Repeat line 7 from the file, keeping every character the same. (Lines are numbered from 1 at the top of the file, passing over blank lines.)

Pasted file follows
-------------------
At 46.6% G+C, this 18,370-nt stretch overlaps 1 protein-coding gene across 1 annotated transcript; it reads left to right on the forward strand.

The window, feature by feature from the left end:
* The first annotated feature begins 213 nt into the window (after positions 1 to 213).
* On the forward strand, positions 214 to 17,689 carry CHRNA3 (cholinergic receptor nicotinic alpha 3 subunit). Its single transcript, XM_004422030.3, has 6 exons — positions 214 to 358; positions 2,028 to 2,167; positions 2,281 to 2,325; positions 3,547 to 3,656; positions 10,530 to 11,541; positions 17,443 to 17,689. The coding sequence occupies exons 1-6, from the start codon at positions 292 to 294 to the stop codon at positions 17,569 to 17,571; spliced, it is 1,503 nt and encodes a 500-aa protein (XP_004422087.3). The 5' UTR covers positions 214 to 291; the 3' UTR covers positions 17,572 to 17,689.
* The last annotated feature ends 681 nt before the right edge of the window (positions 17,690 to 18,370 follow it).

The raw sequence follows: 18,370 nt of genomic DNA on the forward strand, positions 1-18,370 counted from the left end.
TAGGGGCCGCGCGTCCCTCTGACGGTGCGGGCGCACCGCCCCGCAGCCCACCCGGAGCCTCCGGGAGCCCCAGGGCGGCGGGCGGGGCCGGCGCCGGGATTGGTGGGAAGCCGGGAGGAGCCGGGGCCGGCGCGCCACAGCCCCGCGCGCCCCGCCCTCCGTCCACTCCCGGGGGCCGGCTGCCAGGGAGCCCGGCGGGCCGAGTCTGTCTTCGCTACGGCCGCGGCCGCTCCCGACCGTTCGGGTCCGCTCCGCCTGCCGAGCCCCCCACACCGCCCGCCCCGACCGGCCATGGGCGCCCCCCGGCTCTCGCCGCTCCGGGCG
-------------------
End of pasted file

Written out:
TAGGGGCCGCGCGTCCCTCTGACGGTGCGGGCGCACCGCCCCGCAGCCCACCCGGAGCCTCCGGGAGCCCCAGGGCGGCGGGCGGGGCCGGCGCCGGGATTGGTGGGAAGCCGGGAGGAGCCGGGGCCGGCGCGCCACAGCCCCGCGCGCCCCGCCCTCCGTCCACTCCCGGGGGCCGGCTGCCAGGGAGCCCGGCGGGCCGAGTCTGTCTTCGCTACGGCCGCGGCCGCTCCCGACCGTTCGGGTCCGCTCCGCCTGCCGAGCCCCCCACACCGCCCGCCCCGACCGGCCATGGGCGCCCCCCGGCTCTCGCCGCTCCGGGCG